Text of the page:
(Mom is Fat)
I recently received some money and was so happy that I could afford to purchase some clothes. I went about my online shopping all giddy, dazzled by all the choices I found in the new plus-size women’s clothing arena. I had never seen so many options before! So I picked out a bunch in my size, paid for them and waited patiently for them to come.
When the big day came and my Dresslily clothes appeared on my doorstep, I was beside myself with excitement because they were SO CUTE on the website. I ripped open the package and was pleased to see that they were also SO CUTE in real life. I tried on the first one, and was immediately disappointed. The dress hung down below my breasts and sagged way down my back. I felt like I was trying on a circus tent. Unfortunately, I had ordered all my clothes in the same size for this order, and I had paid over $100 for it.
I didn’t even bother trying on the rest of the things. I had overestimated my size not based on the clothes I already had, but what I see in the mirror when I look. When I look, I see a huge woman who is impossibly fat, and as an afterthought, unworthy of love. But how? I blog about mental health all the time, and I thought I was totally body positive. When somebody calls somebody fat and my child notices, I always say to him, “fat is not a bad thing”. But when I think about it, I realized that in my head it is not okay for me to be fat, just everyone else.
Psychology Today says that body image is the mental representation a person creates of themselves. So we can think we know what we look like, and this representation is completely disconnected from the reality of it. And as I’m writing this, I realize that I have always thought that I was way bigger than I actually am. What’s the deal with that?
Psychology Today says that a negative body image can come from early experiences, the attitudes of our parents, emotions, moods, and other factors. Growing up in a cult, I was raised to believe that my body was bad and I should keep it hidden. This would be the attitude of my parents. I really believe that my entire childhood experience was twisted and distorted in many ways by the attitudes of my parents and the teachings of the cult. I had negative emotions all the time, and my moods were unstable to say the least. So, that’s the deal with that.
Severe cases of distortion are called body dysmorphia. But who is susceptible to this type of skewed body image? Children as young as the age of three can show signs of a skewed body image, and this has a lot to do with the parent’s image of themselves. Children around the age of eight or nine can also show signs of body image distortion, but it is usually due to things like peer pressure. Body dysmorphia happens when a perceived flaw is focused on so intensely that it becomes an obsession. I am obsessed with my fatness, and maybe some other people are obsessed with things like their noses, hair, waistline, or other things.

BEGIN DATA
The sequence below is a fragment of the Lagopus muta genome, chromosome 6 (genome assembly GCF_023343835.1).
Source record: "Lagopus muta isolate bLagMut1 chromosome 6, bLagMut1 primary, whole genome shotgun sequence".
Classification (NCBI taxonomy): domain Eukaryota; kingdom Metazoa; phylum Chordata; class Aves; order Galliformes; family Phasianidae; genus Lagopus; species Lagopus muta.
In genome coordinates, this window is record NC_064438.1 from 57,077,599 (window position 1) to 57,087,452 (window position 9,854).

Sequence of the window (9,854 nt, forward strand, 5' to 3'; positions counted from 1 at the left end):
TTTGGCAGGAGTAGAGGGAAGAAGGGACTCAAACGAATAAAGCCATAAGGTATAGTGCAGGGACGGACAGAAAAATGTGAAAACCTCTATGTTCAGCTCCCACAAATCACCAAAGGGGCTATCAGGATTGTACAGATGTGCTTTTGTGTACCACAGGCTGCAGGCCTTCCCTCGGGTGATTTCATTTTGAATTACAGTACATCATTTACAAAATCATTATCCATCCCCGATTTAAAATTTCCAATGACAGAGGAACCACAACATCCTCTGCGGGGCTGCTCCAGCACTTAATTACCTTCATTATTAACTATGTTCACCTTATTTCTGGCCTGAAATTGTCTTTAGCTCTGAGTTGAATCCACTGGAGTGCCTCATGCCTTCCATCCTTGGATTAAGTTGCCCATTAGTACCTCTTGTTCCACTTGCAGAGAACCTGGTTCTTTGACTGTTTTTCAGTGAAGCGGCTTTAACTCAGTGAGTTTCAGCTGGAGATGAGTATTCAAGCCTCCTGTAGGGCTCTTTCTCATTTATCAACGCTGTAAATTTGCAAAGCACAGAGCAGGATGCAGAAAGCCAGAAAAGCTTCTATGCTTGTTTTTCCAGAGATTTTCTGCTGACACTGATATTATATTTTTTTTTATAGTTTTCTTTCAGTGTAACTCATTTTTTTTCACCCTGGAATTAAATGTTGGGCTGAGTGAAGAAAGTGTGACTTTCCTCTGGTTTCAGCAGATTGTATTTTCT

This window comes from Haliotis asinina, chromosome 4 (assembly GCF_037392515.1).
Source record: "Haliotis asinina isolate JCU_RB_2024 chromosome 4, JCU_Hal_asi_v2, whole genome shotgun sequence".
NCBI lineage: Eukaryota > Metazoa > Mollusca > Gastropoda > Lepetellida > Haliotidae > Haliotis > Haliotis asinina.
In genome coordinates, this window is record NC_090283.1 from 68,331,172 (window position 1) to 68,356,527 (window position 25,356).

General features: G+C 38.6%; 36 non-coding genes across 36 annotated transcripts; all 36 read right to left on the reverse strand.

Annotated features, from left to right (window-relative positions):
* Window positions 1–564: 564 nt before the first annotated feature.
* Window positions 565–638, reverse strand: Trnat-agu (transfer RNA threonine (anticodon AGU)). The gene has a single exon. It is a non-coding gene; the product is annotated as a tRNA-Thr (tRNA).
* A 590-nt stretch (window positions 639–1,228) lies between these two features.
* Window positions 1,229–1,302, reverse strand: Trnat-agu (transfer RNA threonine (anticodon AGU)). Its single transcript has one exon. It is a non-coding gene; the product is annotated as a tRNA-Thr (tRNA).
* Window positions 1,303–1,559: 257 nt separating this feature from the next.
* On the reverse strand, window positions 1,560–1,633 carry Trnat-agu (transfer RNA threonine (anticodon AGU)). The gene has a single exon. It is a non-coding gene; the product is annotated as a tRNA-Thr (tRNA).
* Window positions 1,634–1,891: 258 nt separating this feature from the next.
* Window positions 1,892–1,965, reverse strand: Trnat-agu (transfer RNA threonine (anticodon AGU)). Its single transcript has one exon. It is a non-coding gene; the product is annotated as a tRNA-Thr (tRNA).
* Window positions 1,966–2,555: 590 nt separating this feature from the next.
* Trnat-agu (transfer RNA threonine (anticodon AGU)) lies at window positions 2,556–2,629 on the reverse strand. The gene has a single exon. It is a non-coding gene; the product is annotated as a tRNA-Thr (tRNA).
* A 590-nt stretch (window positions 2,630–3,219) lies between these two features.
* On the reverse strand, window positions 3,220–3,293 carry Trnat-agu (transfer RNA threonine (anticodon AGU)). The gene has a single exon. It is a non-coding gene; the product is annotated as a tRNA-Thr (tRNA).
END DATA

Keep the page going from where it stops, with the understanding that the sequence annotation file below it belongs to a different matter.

It becomes apparent in adolescence that a person is struggling with body dysmorphia or skewed body image, and this lasts throughout adulthood. This is a problem that is widespread in American women, and to a lesser extent, men. So, how can we overcome it?
The experts of Psychology Today suggest limiting the use of social media platforms. This is because these types of platforms serve millions of people who are hyper focused on the body, it’s size, and what it looks like. If taking selfies makes you uncomfortable, then just don’t do it. It’s better to focus on your body’s utility-what it does for you. It gets you from point a to point b, and does many other amazing things.
Another idea is to thank your body for what it does for you. Write a letter of gratitude to your body, thanking the different parts. Your hands help you express yourself, your arms hold the people you love, your legs take you to many different places. Acknowledge this, and learn to be grateful for it. If you want to help somebody you know with a negative body image, talk to them. Discourage negative talk about their body and their weight. Engage in healthy activities with them, such as working out together or eating healthy meals.
How will you know if somebody you love has unhealthy body image issues? Here are some signs you can look for:
- They focus way too much attention on a minor flaw
- They view themselves as ugly or unattractive
- They’re afraid that other people can see their “deformity”
- They display perfectionism
- They avoid social engagements
- They constantly groom themselves or look in the mirror
- They constantly hide the perceived flaw with makeup or clothing
- They constantly compare their appearance with that of others
- They pursue cosmetic changes through surgery
- They need a lot of reassurance about their appearance
- They are never satisfied with their appearance
Now we know that body dysmorphia or even just a skewed body image is made up of our relationship with our parents and their attitudes, media, and peer pressure. I need to learn for myself that fat is not a bad word. I need to learn to be satisfied with my appearance; even though I think I already am, maybe I am not. This is a hard problem to beat. So many of us know it. And I’m here to tell you that I acknowledge you, I see you. I accept you for who you are. Hopefully, we can all accept each other even with all our flaws whether they be perceived by us or by other people. Let’s take a break from social media, and thank our bodies for what they do. Until next time,